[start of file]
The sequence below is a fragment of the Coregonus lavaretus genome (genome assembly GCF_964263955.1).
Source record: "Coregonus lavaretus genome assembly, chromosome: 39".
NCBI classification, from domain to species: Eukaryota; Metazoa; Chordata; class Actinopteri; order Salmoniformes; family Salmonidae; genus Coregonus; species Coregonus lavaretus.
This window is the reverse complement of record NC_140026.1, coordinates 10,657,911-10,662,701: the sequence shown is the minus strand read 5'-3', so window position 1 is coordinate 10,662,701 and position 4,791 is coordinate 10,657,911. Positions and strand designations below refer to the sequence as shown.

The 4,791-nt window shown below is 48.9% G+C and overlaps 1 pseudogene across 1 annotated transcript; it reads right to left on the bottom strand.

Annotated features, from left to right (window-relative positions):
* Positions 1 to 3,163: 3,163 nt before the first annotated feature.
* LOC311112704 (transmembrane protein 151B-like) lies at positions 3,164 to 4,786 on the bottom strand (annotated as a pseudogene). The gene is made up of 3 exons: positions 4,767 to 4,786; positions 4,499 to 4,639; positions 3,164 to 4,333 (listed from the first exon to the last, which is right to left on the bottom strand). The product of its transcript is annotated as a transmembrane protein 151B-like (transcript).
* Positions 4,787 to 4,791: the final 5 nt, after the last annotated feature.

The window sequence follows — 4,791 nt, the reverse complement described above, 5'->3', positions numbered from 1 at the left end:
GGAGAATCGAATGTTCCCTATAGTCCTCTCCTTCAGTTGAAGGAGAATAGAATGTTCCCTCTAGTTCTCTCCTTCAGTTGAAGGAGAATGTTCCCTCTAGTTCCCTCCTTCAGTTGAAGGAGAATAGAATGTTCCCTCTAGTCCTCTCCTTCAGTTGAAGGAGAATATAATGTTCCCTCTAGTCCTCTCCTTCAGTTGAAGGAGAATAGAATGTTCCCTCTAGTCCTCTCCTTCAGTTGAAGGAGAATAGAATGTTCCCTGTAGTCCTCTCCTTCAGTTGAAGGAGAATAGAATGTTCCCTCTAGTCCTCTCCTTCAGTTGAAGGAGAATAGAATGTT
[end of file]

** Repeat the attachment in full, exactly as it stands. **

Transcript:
The sequence below is a fragment of the Coregonus lavaretus genome (genome assembly GCF_964263955.1).
Source record: "Coregonus lavaretus genome assembly, chromosome: 39".
NCBI classification, from domain to species: Eukaryota; Metazoa; Chordata; class Actinopteri; order Salmoniformes; family Salmonidae; genus Coregonus; species Coregonus lavaretus.
This window is the reverse complement of record NC_140026.1, coordinates 10,657,911-10,662,701: the sequence shown is the minus strand read 5'-3', so window position 1 is coordinate 10,662,701 and position 4,791 is coordinate 10,657,911. Positions and strand designations below refer to the sequence as shown.

The 4,791-nt window shown below is 48.9% G+C and overlaps 1 pseudogene across 1 annotated transcript; it reads right to left on the bottom strand.

Annotated features, from left to right (window-relative positions):
* Positions 1 to 3,163: 3,163 nt before the first annotated feature.
* LOC311112704 (transmembrane protein 151B-like) lies at positions 3,164 to 4,786 on the bottom strand (annotated as a pseudogene). The gene is made up of 3 exons: positions 4,767 to 4,786; positions 4,499 to 4,639; positions 3,164 to 4,333 (listed from the first exon to the last, which is right to left on the bottom strand). The product of its transcript is annotated as a transmembrane protein 151B-like (transcript).
* Positions 4,787 to 4,791: the final 5 nt, after the last annotated feature.

The window sequence follows — 4,791 nt, the reverse complement described above, 5'->3', positions numbered from 1 at the left end:
GGAGAATCGAATGTTCCCTATAGTCCTCTCCTTCAGTTGAAGGAGAATAGAATGTTCCCTCTAGTTCTCTCCTTCAGTTGAAGGAGAATGTTCCCTCTAGTTCCCTCCTTCAGTTGAAGGAGAATAGAATGTTCCCTCTAGTCCTCTCCTTCAGTTGAAGGAGAATATAATGTTCCCTCTAGTCCTCTCCTTCAGTTGAAGGAGAATAGAATGTTCCCTCTAGTCCTCTCCTTCAGTTGAAGGAGAATAGAATGTTCCCTGTAGTCCTCTCCTTCAGTTGAAGGAGAATAGAATGTTCCCTCTAGTCCTCTCCTTCAGTTGAAGGAGAATAGAATGTT